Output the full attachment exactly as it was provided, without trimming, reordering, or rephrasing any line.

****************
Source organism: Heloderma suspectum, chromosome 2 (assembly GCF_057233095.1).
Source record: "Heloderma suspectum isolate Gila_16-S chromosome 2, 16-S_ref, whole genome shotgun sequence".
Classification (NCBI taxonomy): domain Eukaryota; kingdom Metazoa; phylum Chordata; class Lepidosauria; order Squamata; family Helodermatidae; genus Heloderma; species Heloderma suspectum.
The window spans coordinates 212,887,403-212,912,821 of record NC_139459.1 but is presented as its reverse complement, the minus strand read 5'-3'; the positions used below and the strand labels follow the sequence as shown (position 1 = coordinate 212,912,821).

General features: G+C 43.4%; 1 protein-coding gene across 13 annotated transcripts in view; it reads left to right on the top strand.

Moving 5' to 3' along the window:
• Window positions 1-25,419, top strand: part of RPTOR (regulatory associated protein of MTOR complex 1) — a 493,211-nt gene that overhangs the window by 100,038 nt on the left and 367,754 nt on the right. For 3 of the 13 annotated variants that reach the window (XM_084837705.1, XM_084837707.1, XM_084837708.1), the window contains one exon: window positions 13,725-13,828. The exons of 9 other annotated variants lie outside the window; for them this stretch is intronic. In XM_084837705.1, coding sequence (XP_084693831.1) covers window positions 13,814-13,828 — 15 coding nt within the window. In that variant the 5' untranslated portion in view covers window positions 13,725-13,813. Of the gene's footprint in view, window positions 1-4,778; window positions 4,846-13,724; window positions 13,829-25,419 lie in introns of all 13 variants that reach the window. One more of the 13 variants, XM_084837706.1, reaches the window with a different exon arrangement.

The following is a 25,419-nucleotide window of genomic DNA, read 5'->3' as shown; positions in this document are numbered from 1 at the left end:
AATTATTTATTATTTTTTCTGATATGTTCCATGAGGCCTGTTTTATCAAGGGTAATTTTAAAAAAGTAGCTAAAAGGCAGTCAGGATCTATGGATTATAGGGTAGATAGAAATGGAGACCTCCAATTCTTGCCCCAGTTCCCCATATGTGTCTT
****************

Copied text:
Source organism: Heloderma suspectum, chromosome 2 (assembly GCF_057233095.1).
Source record: "Heloderma suspectum isolate Gila_16-S chromosome 2, 16-S_ref, whole genome shotgun sequence".
Classification (NCBI taxonomy): domain Eukaryota; kingdom Metazoa; phylum Chordata; class Lepidosauria; order Squamata; family Helodermatidae; genus Heloderma; species Heloderma suspectum.
The window spans coordinates 212,887,403-212,912,821 of record NC_139459.1 but is presented as its reverse complement, the minus strand read 5'-3'; the positions used below and the strand labels follow the sequence as shown (position 1 = coordinate 212,912,821).

General features: G+C 43.4%; 1 protein-coding gene across 13 annotated transcripts in view; it reads left to right on the top strand.

Moving 5' to 3' along the window:
• Window positions 1-25,419, top strand: part of RPTOR (regulatory associated protein of MTOR complex 1) — a 493,211-nt gene that overhangs the window by 100,038 nt on the left and 367,754 nt on the right. For 3 of the 13 annotated variants that reach the window (XM_084837705.1, XM_084837707.1, XM_084837708.1), the window contains one exon: window positions 13,725-13,828. The exons of 9 other annotated variants lie outside the window; for them this stretch is intronic. In XM_084837705.1, coding sequence (XP_084693831.1) covers window positions 13,814-13,828 — 15 coding nt within the window. In that variant the 5' untranslated portion in view covers window positions 13,725-13,813. Of the gene's footprint in view, window positions 1-4,778; window positions 4,846-13,724; window positions 13,829-25,419 lie in introns of all 13 variants that reach the window. One more of the 13 variants, XM_084837706.1, reaches the window with a different exon arrangement.

The following is a 25,419-nucleotide window of genomic DNA, read 5'->3' as shown; positions in this document are numbered from 1 at the left end:
AATTATTTATTATTTTTTCTGATATGTTCCATGAGGCCTGTTTTATCAAGGGTAATTTTAAAAAAGTAGCTAAAAGGCAGTCAGGATCTATGGATTATAGGGTAGATAGAAATGGAGACCTCCAATTCTTGCCCCAGTTCCCCATATGTGTCTT